From the pocket to the wrist…
200 years earlier
“Give me the perfect oil, and I will give you the perfect watch,” said Abraham Louis Breguet, the watchmaker from Neuchâtel who invented the Tourbillon regulator and who lived in Par is dur ing the Age of Enlightenment.
Two centuries later and 50 years after the adaptation of his ingenious mechanism to a wristwatch, it is estimated that several thousand Tourbillon watches have been produced, all of them aimed at eliminating the equilibrium defect of the balance and spring caused by the pull of the earth’s gravity.
Whilst the Tourbillon pocket watches made their mark as chronometers during the years 1850-1880, thanks to its appearance in the wristwatch the device has remained one of the most prestigious complications of haute horlogerie.
The first Tourbillon created for the wrist
However, with the passage of time it became essential to give a new impetus to the Tourbillon, to take a major step forward by adapting it specifically to the wristwatch whilst adhering to its principal features.
Moving beyond existing achievements
The watchmaker-inventors Robert Greubel and Stephen Forsey, based in their atelier in La Chaux-de-Fonds, wished to surpass the accomplishments of existing movements by plunging deeper into the subject and inventing a Tourbillon which significantly improves the functioning of a wristwatch.
After four years of effort, they created a Tourbillon within a tourbillon, in such a way that this new complication permanently compensates the gravity-related errors of rate in all wristwatch positions.
Named the Double Tourbillon 30°, due to the angle that links the two mobile cages, the patented double Tourbillon system is a decisive technical advance and a milestone in watchmaking history.
Eliminating the flaw in equilibrium…
A revolution within a revolution
Inside an exterior Tourbillon with a diameter of around 15mm which turns in a four-minute period, an interior Tourbillon, smaller in size and inclined at 30 degrees in relation to the first cage, revolves in 60 seconds.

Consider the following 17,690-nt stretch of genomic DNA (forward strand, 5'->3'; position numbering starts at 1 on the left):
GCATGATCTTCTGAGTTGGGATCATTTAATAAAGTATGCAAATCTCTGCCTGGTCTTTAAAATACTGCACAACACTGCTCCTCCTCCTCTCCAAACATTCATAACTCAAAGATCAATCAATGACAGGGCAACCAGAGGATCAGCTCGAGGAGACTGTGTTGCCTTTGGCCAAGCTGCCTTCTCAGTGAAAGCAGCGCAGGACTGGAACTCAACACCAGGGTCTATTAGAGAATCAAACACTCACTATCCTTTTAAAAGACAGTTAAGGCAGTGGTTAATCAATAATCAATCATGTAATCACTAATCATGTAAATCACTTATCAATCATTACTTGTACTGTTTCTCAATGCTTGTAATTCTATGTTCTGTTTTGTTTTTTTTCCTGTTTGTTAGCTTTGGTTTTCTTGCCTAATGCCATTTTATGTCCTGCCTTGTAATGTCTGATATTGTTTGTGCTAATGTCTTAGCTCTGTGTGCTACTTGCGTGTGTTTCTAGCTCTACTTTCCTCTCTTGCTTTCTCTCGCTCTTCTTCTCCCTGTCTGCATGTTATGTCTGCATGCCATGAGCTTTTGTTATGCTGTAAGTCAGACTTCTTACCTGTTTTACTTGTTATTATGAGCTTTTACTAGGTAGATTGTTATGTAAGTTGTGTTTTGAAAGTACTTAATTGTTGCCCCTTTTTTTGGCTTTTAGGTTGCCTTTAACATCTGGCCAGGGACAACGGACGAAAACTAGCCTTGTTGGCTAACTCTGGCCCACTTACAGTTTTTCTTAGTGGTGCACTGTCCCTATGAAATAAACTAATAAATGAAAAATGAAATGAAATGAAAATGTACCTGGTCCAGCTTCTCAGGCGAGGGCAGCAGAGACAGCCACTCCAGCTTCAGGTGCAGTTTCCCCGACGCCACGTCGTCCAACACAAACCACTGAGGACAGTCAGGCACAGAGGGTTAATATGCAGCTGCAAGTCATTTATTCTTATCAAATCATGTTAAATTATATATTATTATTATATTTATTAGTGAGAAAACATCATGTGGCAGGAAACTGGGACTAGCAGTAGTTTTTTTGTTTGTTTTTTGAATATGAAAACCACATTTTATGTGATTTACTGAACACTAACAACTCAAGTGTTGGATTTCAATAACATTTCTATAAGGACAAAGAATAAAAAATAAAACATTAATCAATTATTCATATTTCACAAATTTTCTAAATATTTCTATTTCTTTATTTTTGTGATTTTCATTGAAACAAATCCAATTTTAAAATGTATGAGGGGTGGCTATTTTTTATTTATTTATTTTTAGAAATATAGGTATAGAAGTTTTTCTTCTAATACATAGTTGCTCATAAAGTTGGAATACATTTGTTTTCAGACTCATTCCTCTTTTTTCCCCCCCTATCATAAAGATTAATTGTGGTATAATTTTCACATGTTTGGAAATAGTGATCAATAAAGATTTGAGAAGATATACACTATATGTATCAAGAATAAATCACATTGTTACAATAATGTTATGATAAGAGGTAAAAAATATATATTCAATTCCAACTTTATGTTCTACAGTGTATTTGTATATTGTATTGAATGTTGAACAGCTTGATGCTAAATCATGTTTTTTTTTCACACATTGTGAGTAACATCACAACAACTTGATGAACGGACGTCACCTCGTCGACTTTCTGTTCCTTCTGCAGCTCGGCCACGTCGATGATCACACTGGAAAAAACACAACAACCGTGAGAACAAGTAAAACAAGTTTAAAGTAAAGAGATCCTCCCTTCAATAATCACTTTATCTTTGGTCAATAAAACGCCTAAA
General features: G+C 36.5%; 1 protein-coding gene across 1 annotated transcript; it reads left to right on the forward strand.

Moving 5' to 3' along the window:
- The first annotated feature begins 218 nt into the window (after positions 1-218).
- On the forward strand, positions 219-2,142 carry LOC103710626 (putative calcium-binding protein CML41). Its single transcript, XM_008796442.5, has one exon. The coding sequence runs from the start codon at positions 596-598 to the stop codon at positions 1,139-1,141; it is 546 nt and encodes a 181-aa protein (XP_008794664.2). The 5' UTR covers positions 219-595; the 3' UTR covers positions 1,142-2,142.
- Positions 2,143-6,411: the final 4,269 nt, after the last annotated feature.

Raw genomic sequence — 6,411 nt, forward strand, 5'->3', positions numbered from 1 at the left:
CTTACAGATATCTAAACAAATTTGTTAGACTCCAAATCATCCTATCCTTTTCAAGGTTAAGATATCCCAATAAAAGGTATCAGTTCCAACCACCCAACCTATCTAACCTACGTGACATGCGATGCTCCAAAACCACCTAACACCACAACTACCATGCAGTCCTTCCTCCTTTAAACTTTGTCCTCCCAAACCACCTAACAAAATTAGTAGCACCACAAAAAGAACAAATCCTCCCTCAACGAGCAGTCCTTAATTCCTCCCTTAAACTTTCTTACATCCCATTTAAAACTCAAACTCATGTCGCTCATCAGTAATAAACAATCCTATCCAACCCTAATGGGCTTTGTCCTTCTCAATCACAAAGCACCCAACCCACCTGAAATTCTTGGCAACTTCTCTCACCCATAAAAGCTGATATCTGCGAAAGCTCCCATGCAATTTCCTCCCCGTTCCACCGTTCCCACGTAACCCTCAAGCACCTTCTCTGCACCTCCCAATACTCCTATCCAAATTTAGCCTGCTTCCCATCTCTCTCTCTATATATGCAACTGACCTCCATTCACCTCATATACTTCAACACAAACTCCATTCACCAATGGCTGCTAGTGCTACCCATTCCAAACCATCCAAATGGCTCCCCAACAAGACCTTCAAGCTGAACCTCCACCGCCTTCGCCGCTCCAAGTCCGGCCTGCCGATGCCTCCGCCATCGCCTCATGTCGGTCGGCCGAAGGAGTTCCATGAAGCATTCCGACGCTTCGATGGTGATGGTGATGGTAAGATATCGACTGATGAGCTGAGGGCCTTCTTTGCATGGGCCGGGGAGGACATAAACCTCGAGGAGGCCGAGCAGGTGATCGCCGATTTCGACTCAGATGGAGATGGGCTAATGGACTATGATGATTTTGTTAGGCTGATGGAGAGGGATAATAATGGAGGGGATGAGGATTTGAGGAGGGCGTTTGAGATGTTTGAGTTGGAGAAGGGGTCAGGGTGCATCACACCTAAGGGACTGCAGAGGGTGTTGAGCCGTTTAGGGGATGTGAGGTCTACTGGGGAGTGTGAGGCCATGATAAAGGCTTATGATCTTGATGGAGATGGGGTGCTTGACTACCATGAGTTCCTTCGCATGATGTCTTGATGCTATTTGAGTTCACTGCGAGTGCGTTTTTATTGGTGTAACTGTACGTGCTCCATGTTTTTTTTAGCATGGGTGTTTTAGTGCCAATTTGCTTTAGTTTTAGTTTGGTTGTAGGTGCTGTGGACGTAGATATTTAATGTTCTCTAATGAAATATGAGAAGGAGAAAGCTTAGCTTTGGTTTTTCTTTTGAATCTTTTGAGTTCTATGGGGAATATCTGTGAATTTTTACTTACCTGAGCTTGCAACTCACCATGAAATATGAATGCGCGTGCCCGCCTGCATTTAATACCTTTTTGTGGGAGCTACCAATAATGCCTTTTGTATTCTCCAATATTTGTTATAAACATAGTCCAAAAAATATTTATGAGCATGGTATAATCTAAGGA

It contains the escapement, free sprung balance system with flat hairspring and Phillips terminal curve. A mark of its sophistication is the two cages which comprise 128 elements and altogether weigh a mere 1.17 grams.
The main characteristic of the invention, that is the 30-degree inclination of the interior cage rotation axis in relation to the rotational speed of the two Tourbillon cages, create the optimal conditions for the balance wheel to oscillate permanently in all positions: the compensation of the differences in rate due to the earth’s gravity pull is no longer limited to the vertical position.
Optimal chronometric performance
The choice of 30 degrees for the angle between the two turning carriages ensures a better chronometric performance whilst maintaining a perfectly acceptable depth to the watch. Furthermore, the exterior Tourbillon’s rapid rotational speed of four minutes gives ideal mobility to the balance wheel by avoiding prolonged exposure to the earth’s gravitational pull in less favourable positions of the watch. A simple test of proof: try to place the balance wheel in a horizontal position and you will find it is simply impossible to do so! The Double Tourbillon 30° is driven by twin barrels geared in line, one of which is equipped with a slipping spring so as to avoid any defect caused by excess tension on the mechanisms during winding. It has a power reserve of at least three days, ie 72 hours.
A conical gearing, composed of a wheel and a pinion, with profiled teeth specifically made for the Double Tourbillon 30°, was chosen so as to enable an improved power transmission, superior to that of classical solutions.
The architecture of this movement within a diameter of 36.4mm is entirely dedicated to the presentation of the Double Tourbillon 30°. Its unconventional construction uses two plates so as to organise the gear-trains and bridges in discrete fashion, leaving space for the rotation of the imposing cages. The plates and bridges are made of solid nickel silver, a traditional watchmaking alloy (copper, zinc and nickel), used in production of small, very high quality series, with a “jade gold” finish exclusively reserved for Greubel Forsey. The bridges are decorated with a subtle graining and the plates are finely circled so as to enhance the movement. The domed and olived jewels are fitted into gold chatons.